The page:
Russian energy supplier RAONordic Oy accused Finland of not paying past invoices and cut off electricity to Finland early Saturday.
“It should be noted that for volumes sold on the NordPool exchange after May 6th, the funds have not yet been credited to the bank account. This situation is exceptional and has a transaction history of more than 20 years. It happened for the first time in.
“Unfortunately, in the current situation of lack of cash income, RAONordic cannot pay for electricity imported from Russia, which forced us to stop importing electricity from May 14th.” Said RAONordic: Announced May 13..
According to Finnish transmission system operator Fingrid, the country’s electricity supply is not threatened. Russia’s electricity accounts for only about 10 percent of Finland’s total consumption.
Fingrid argued that Finland’s electricity generation, especially wind power, is improving in self-sufficiency. This year, the country is expected to bring another 2,000 MW of new wind power online. By 2023, Finland is expected to become self-sufficient in electricity.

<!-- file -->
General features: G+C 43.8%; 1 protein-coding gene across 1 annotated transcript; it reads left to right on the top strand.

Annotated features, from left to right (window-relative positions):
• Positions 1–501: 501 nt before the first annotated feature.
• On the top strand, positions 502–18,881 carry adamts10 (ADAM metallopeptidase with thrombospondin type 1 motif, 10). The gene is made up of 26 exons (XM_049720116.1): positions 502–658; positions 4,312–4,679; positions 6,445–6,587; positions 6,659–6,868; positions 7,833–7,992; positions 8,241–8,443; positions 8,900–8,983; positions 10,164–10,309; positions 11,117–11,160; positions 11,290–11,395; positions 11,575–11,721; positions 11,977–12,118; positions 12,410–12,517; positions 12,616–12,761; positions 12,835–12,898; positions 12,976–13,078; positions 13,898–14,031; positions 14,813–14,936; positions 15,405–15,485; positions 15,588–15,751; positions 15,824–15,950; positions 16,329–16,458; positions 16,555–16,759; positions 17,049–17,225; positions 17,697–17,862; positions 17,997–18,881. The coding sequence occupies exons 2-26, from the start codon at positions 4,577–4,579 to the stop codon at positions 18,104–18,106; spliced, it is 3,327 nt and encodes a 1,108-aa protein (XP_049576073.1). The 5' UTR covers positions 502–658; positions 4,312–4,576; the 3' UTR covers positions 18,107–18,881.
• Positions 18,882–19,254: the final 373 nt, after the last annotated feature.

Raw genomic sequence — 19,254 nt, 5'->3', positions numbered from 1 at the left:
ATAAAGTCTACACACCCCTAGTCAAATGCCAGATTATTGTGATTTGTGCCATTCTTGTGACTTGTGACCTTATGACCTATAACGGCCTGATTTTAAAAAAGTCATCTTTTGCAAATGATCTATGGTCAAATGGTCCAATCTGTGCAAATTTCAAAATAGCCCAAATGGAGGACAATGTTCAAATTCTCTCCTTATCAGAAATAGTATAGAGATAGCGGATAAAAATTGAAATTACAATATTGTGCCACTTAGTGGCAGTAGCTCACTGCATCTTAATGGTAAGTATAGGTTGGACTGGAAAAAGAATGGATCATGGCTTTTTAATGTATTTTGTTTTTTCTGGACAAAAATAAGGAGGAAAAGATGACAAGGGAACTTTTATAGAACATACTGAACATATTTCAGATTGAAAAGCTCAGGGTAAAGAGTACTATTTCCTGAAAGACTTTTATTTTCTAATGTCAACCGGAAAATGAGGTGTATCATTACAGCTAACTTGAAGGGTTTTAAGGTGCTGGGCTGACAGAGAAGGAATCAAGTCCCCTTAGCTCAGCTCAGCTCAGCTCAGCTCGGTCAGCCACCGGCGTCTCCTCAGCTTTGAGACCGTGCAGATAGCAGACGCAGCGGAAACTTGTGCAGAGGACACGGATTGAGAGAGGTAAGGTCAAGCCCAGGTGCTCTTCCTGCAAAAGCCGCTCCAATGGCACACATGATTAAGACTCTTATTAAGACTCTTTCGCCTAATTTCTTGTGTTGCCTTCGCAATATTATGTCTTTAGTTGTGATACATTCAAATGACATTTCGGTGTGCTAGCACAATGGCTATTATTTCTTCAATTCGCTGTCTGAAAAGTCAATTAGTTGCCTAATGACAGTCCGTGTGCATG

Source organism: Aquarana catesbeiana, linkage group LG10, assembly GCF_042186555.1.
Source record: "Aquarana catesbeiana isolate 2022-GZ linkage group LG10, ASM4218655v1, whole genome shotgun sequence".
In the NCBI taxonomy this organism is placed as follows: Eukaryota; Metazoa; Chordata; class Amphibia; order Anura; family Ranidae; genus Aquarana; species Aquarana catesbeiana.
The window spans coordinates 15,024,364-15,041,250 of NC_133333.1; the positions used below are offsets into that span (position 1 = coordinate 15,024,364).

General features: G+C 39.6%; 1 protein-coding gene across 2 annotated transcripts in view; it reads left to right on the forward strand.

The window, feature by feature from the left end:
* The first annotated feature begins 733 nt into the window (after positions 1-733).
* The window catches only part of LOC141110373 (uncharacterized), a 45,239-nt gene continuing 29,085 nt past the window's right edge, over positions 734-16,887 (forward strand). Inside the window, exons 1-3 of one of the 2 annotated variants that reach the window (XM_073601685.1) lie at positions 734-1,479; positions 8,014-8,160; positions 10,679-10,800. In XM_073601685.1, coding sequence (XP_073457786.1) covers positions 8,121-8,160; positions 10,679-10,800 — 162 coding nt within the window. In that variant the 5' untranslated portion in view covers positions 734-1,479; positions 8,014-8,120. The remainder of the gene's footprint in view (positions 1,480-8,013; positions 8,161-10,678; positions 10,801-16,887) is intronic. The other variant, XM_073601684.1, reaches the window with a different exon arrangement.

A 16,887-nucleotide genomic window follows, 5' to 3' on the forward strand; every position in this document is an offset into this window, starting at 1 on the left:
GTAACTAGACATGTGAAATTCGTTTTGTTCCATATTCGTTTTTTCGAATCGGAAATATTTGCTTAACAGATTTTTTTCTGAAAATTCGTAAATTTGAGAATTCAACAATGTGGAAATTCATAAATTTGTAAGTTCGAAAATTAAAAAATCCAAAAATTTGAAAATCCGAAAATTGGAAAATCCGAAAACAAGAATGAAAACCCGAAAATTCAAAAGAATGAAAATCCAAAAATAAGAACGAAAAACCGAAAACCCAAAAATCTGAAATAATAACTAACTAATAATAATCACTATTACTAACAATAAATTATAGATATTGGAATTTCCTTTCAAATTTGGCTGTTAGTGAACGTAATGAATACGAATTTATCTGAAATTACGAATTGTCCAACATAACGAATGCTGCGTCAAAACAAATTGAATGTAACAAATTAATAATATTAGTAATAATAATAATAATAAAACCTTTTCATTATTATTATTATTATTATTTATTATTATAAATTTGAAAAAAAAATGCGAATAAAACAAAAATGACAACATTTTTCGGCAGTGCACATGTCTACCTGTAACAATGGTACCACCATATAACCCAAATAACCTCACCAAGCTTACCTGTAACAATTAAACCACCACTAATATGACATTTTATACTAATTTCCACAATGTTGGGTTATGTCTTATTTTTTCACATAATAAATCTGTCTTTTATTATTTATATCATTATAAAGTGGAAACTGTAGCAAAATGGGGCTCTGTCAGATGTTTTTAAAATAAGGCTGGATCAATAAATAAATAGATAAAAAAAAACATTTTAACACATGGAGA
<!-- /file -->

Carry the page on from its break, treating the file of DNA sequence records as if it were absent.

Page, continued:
“The shortage of electricity imports from Russia will be offset by importing more electricity from Sweden and producing more electricity in Finland,” said Reima Paivinen, senior vice president of electricity system operations at Fingrid. Said on May 13th. news release..
Russia cut gas supplies to Poland and Bulgaria last month after both countries refused to pay in the ruble. The power cut to Finland occurred shortly before Finnish President Sauli Niinistö officially announced that he would seek NATO membership.
Being a member of the military alliance will “maximize” Finland’s security, Niinistö said at a press conference on Sunday, and he told Russian President Vladimir Putin on Saturday about his country’s decision. He added that he spoke.
Prime Minister Sanna Marin called the move to apply for NATO a “significant decision” based on a “strong mission.” A formal application for NATO membership will be submitted shortly.
Since Russia’s invasion of Ukraine in late February, Finland has been actively considering the possibility of joining NATO.
Russia will take “retaliation” against Finland if the country joins NATO, Moscow’s Foreign Ministry said on May 12.
“Russia will be forced to take retaliation measures of both military technology and other qualities to thwart the resulting threat to national security,” the ministry said.